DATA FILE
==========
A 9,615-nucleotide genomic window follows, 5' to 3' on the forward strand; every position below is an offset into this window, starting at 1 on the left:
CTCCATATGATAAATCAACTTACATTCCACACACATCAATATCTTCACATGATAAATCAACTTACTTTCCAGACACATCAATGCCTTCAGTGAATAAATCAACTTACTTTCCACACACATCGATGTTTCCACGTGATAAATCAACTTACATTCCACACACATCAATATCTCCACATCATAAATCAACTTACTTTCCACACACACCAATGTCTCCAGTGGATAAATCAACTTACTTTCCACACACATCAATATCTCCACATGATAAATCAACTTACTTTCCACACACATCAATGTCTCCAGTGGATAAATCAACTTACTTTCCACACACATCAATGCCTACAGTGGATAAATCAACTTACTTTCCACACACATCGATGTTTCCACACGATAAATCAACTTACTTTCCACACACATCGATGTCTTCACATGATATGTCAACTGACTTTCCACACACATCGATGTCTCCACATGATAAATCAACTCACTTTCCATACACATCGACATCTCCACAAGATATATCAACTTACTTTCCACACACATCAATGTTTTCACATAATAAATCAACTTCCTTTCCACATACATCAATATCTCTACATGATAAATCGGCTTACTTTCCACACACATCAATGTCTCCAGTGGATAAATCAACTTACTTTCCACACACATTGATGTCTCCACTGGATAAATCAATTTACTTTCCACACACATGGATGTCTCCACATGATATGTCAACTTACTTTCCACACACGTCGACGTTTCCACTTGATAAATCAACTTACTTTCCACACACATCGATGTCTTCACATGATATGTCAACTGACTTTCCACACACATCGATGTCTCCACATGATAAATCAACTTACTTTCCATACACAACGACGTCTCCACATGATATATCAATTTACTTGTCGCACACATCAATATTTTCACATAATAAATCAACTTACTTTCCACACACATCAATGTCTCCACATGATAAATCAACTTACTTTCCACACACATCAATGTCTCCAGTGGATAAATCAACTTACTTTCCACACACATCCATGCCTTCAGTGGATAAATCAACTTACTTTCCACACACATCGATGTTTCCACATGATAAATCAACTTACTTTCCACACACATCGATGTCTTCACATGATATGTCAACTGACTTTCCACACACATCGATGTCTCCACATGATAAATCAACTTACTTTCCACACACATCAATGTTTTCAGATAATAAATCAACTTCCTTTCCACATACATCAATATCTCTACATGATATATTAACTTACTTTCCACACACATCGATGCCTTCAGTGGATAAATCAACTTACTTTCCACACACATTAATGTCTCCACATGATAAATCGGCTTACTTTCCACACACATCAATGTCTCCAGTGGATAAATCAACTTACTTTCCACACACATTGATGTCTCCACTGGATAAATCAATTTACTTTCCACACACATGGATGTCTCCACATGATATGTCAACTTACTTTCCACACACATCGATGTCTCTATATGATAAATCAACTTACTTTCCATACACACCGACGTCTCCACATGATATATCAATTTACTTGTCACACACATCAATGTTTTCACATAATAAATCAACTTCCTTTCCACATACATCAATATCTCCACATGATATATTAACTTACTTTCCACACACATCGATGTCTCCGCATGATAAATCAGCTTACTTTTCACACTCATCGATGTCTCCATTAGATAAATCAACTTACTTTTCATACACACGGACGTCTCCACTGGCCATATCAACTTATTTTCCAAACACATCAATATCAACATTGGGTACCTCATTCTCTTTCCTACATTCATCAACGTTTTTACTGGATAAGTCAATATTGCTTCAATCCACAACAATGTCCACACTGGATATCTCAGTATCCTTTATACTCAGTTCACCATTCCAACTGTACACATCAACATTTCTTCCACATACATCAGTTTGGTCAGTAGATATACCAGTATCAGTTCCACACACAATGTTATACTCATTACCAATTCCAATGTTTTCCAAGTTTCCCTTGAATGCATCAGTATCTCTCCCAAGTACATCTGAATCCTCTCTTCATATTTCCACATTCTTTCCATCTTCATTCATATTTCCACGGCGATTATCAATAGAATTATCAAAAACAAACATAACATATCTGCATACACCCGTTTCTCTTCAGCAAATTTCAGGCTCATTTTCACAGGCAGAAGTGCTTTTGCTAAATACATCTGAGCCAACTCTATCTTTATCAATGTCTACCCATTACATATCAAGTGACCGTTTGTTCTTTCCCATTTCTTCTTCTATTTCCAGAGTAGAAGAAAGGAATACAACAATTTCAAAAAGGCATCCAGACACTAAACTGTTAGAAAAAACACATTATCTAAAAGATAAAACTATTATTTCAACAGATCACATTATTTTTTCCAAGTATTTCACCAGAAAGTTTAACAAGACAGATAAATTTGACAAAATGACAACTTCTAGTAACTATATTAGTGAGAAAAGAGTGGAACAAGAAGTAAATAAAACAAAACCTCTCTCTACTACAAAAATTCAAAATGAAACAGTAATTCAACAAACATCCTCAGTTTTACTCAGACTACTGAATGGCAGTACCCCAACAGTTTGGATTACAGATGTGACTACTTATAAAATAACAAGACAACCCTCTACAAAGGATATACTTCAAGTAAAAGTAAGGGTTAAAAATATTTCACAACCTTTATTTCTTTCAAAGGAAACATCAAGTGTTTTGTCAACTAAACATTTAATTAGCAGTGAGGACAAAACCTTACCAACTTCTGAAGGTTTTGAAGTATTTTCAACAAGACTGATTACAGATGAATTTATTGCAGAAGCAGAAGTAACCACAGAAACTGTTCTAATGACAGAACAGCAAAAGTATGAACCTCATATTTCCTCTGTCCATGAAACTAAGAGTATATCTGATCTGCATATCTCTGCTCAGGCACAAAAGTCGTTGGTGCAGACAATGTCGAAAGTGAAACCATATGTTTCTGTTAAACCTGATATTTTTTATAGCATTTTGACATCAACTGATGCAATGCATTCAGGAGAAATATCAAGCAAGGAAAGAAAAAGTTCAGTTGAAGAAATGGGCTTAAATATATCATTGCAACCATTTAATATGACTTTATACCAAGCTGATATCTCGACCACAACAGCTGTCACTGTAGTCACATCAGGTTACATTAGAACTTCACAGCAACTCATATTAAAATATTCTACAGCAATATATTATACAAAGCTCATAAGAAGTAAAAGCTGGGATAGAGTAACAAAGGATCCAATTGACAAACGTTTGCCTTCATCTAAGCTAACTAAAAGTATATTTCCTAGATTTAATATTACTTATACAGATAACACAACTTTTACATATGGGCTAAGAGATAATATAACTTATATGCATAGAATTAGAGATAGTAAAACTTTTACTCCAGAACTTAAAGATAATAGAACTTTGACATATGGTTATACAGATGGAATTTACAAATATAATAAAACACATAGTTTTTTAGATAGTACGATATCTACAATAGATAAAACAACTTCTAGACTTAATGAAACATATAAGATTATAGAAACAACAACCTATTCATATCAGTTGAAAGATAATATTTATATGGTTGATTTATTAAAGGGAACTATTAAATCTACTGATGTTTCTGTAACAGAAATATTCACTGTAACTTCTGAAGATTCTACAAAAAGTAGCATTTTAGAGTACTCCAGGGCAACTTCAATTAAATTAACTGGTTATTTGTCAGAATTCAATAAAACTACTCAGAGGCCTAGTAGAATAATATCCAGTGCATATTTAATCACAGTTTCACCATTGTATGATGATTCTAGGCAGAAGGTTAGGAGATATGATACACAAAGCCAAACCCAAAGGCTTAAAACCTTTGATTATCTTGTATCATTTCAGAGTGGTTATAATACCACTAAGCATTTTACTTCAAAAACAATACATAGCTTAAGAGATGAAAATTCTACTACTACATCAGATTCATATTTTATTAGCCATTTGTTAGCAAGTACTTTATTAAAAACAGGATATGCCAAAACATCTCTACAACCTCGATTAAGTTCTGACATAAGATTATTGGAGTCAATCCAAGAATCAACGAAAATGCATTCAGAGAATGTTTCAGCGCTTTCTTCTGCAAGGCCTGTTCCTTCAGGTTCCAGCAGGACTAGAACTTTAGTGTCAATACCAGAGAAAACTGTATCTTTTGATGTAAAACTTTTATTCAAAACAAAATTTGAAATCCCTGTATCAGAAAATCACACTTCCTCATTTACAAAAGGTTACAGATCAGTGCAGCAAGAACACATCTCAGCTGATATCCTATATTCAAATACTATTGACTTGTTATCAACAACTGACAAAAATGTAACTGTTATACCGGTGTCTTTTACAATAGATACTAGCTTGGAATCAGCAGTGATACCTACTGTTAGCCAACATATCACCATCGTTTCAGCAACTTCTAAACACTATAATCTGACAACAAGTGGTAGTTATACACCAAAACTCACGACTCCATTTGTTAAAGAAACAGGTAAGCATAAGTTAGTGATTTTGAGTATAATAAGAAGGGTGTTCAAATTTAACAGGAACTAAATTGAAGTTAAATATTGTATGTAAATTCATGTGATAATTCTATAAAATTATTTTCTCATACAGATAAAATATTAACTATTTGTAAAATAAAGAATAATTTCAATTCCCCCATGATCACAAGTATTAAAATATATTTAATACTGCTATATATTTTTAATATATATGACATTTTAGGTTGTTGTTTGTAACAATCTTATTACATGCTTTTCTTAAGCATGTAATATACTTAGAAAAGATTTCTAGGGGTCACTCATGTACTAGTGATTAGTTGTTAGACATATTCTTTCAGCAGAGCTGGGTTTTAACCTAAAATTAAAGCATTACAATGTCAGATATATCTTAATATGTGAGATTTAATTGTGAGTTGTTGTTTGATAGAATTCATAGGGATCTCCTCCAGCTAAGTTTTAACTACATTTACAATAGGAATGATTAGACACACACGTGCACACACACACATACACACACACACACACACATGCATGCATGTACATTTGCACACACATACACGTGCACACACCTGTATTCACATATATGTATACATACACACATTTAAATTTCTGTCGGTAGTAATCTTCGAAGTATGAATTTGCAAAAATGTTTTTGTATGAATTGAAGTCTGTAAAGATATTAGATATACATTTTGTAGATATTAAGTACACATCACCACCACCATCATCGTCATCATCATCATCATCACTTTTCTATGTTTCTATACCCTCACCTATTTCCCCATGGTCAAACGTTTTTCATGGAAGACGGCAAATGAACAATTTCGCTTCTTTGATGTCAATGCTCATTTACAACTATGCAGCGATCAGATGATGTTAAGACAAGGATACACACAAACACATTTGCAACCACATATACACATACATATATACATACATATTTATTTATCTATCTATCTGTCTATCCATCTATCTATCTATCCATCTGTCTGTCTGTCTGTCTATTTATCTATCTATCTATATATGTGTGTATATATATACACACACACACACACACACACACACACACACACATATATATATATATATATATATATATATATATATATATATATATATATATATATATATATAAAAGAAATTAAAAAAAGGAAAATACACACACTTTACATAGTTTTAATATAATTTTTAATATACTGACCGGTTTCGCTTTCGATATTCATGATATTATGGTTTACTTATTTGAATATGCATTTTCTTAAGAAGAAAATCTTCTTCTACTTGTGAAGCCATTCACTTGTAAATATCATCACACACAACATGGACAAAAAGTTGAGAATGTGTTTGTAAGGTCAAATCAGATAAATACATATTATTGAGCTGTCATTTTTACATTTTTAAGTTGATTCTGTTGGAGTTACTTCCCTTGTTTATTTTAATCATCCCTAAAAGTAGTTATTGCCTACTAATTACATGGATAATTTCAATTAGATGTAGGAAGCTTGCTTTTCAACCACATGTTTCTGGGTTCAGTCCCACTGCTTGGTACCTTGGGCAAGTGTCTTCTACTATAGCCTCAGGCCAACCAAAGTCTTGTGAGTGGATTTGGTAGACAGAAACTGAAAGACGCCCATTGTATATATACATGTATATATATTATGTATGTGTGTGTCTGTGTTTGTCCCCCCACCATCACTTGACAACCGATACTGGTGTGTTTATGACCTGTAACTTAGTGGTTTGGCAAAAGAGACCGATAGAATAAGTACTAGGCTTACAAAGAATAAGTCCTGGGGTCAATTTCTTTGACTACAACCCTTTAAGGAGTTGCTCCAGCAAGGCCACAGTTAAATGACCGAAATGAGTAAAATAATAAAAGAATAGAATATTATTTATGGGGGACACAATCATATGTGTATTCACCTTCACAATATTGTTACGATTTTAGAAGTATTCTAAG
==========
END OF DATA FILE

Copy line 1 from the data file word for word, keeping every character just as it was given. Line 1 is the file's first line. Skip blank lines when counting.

A 9,615-nucleotide genomic window follows, 5' to 3' on the forward strand; every position below is an offset into this window, starting at 1 on the left: